How Does Your State Treat Groceries, Candy, and Soda?
by Janelle Cammenga, Tax Foundation, October 30, 2019
If you’re like many Americans, you’ve been stockpiling bags of chocolate and nougat-based treats to share with trick-or-treaters—or, if you’re like me, to share with yourself. Generously. According to the National Retail Federation, Halloween shoppers plan to spend $2.6 billion on candy in 2019—a whopper of a number.
In other words, there’s no better time for a map looking at how different state sales taxes treat consumable goods like candy, groceries, and soda.
Forty-five states and the District of Columbia levy a state sales tax. Of those, thirty-two states and the District of Columbia exempt groceries from the sales tax base. Twenty-three states and D.C. treat either candy or soda differently than groceries. Eleven of the states that exempt groceries from their sales tax base include both candy and soda in their definition of groceries: Arizona, Georgia, Louisiana, Massachusetts, Michigan, Nebraska, Nevada, New Mexico, South Carolina, Vermont, and Wyoming.
While 32 states exempt groceries, six additional states (Arkansas, Illinois, Missouri, Tennessee, Utah, and Virginia) tax groceries at a lower, preferential rate. Four of those six states include both candy and soda in the rate applied to those lower-taxed groceries. Arkansas and Illinois exclude soda and candy from the tax preference, taxing them at the standard rate.
The aim of a grocery exemption is to reduce tax burdens on necessities, particularly those which take up a large share of overall consumption for low-income consumers, which obligates states to decide which products are essential. When foods are categorized as necessities based on nutritional value, soda and candy are among the first products to be added to the “taxable” list. This raises obvious questions about a host of other food items like chips, baked goods, and ice cream. In the name of narrowing the exemption to necessities, most states end up excluding certain foods and beverages.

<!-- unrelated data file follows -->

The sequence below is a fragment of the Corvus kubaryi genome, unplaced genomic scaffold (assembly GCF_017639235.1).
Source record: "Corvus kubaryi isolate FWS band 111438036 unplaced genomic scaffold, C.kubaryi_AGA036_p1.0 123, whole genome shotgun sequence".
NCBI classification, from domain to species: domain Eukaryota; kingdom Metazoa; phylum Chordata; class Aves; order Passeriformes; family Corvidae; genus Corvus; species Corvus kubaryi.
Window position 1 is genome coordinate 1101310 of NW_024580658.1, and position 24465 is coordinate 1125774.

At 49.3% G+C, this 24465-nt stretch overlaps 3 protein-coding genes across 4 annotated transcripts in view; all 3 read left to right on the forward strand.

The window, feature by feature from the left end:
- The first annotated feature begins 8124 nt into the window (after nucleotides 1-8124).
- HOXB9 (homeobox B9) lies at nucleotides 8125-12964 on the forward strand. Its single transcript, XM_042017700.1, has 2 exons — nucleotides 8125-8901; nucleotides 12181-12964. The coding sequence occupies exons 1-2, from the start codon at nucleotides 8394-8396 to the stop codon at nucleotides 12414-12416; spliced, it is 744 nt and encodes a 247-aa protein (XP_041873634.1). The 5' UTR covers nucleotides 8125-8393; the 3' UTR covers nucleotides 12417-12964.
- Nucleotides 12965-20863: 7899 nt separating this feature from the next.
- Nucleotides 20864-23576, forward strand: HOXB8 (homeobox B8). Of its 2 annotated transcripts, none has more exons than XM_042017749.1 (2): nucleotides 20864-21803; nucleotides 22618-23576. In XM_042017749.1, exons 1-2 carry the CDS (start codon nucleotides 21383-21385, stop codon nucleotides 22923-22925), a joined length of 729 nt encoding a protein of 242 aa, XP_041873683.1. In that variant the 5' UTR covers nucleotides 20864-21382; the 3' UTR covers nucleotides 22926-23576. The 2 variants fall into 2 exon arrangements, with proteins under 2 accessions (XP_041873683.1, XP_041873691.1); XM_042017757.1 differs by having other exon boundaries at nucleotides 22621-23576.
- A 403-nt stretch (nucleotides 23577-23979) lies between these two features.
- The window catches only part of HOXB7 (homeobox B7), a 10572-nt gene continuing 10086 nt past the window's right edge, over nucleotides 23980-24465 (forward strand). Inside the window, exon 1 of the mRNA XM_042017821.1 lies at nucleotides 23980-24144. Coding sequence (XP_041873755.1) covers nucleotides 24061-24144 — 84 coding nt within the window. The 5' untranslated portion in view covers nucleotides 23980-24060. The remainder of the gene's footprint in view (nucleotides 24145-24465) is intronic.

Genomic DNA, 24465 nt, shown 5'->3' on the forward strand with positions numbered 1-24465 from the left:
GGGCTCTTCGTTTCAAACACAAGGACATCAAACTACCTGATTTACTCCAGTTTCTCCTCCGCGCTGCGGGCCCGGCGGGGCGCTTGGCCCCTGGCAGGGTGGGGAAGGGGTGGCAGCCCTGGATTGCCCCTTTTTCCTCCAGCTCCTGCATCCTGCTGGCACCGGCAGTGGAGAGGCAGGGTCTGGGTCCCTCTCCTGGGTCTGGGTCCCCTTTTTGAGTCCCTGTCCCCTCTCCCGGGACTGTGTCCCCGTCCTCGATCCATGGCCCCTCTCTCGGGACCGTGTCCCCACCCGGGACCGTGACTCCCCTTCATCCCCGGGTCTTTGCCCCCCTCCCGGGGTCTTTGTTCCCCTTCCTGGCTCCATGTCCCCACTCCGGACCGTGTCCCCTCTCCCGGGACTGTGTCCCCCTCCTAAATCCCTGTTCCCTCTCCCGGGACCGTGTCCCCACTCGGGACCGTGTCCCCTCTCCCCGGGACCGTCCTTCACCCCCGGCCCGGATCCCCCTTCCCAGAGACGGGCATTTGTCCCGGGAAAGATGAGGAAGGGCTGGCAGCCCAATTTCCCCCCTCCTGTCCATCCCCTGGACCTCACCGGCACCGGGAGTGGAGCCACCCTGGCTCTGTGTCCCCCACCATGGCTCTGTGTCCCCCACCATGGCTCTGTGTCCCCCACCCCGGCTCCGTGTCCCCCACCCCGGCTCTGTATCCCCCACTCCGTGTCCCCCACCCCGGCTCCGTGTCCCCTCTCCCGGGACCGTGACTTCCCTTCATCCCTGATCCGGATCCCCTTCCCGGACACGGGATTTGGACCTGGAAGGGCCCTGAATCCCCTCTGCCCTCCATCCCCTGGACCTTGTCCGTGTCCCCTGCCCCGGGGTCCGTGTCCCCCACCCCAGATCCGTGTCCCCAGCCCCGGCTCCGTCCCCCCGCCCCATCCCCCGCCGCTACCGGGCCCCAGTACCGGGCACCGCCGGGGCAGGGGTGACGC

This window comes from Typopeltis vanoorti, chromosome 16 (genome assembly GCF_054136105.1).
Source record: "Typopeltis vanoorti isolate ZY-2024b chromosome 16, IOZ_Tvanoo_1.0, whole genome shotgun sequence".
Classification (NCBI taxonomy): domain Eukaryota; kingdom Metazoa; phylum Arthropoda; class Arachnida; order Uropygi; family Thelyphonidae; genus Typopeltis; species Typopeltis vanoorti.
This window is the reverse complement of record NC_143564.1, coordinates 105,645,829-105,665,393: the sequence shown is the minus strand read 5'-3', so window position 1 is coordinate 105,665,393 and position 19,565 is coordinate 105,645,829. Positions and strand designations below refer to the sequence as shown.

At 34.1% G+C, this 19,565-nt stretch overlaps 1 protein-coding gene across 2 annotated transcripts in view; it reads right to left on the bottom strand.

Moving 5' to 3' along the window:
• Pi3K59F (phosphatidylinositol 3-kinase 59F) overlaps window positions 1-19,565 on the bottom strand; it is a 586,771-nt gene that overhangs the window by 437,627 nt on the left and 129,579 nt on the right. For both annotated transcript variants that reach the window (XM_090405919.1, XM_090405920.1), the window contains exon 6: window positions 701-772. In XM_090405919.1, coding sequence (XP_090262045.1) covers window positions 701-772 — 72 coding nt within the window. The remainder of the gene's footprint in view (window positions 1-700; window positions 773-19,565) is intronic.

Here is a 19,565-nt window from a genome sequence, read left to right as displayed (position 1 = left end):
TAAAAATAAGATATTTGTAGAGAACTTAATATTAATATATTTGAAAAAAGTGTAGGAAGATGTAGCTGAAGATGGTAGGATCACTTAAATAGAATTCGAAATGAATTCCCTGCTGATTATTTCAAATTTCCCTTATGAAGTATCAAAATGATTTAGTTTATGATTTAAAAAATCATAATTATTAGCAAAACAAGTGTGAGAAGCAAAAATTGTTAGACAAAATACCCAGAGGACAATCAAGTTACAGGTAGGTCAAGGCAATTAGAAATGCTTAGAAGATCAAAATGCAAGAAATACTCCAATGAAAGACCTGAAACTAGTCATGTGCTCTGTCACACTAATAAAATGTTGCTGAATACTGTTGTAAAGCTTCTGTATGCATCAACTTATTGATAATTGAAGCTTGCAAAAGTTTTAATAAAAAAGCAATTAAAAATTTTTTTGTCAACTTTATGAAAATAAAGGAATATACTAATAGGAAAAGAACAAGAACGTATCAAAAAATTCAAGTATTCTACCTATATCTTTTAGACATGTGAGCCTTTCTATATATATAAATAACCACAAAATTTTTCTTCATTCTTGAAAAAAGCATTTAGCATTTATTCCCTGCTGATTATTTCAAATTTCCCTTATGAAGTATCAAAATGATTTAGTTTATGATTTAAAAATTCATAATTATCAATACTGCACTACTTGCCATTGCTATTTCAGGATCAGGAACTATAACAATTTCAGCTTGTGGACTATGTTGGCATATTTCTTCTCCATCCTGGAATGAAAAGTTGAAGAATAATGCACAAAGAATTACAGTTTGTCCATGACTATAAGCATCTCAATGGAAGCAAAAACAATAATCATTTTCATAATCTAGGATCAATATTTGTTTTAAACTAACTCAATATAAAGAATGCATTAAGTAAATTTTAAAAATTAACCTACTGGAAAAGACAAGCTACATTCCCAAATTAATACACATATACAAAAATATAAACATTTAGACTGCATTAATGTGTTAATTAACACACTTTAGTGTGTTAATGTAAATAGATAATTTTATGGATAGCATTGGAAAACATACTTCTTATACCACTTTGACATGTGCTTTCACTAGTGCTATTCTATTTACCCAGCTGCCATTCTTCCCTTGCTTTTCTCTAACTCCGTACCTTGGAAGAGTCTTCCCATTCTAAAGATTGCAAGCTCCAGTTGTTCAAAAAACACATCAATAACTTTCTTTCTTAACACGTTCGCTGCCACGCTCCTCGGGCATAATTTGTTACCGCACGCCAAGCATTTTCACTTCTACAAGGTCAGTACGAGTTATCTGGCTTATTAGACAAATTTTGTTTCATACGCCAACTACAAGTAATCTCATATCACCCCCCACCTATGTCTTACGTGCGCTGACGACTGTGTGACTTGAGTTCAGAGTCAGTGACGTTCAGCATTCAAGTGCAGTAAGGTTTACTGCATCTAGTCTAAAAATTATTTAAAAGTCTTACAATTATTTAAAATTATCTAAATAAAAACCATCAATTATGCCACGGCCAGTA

This picking and choosing creates arbitrary and counterintuitive discrepancies that go beyond the bowl of Halloween candy. If you live in New Jersey, it also affects the jack-o-lantern on your front porch. A recent tweet by the New Jersey Division of Taxation reminded consumers that decorative pumpkins are subject to sales tax, but pumpkins intended to be eaten are exempt. This seems to have struck a “gourd” with the public, who have questioned the logic and enforceability of such a carveout.
Some state definitions can make food and candy taxation counterintuitive. Twenty-four states align with the Streamlined Sales and Use Tax Agreement (SSUTA), which determines that candy is different from other sweet foods because it comes in the form of bars, drops, or pieces, and does not contain flour. Base uniformity across states is a good thing, but this particular definition leads to some interesting distinctions: If you bought a Hershey’s® bar, it would be subject to sales tax. If you bought a Twix® bar, it would be tax-free. Similar conundrums appear when you get into the difference in definitions between prepared food and food intended for off-site consumption: a rotisserie chicken would be taxed if it’s heated by a warming device, but untaxed if it’s packaged and refrigerated.
Ultimately, states and consumers alike would benefit from a low, flat-rate sales tax that captures all final consumer products. Such a tax would be easy to administer, providing a stable source of revenue through a neutral and transparent structure.
50-State Table: Sales Tax Treatment of Groceries, Candy & Soda, as of July January 1, 2019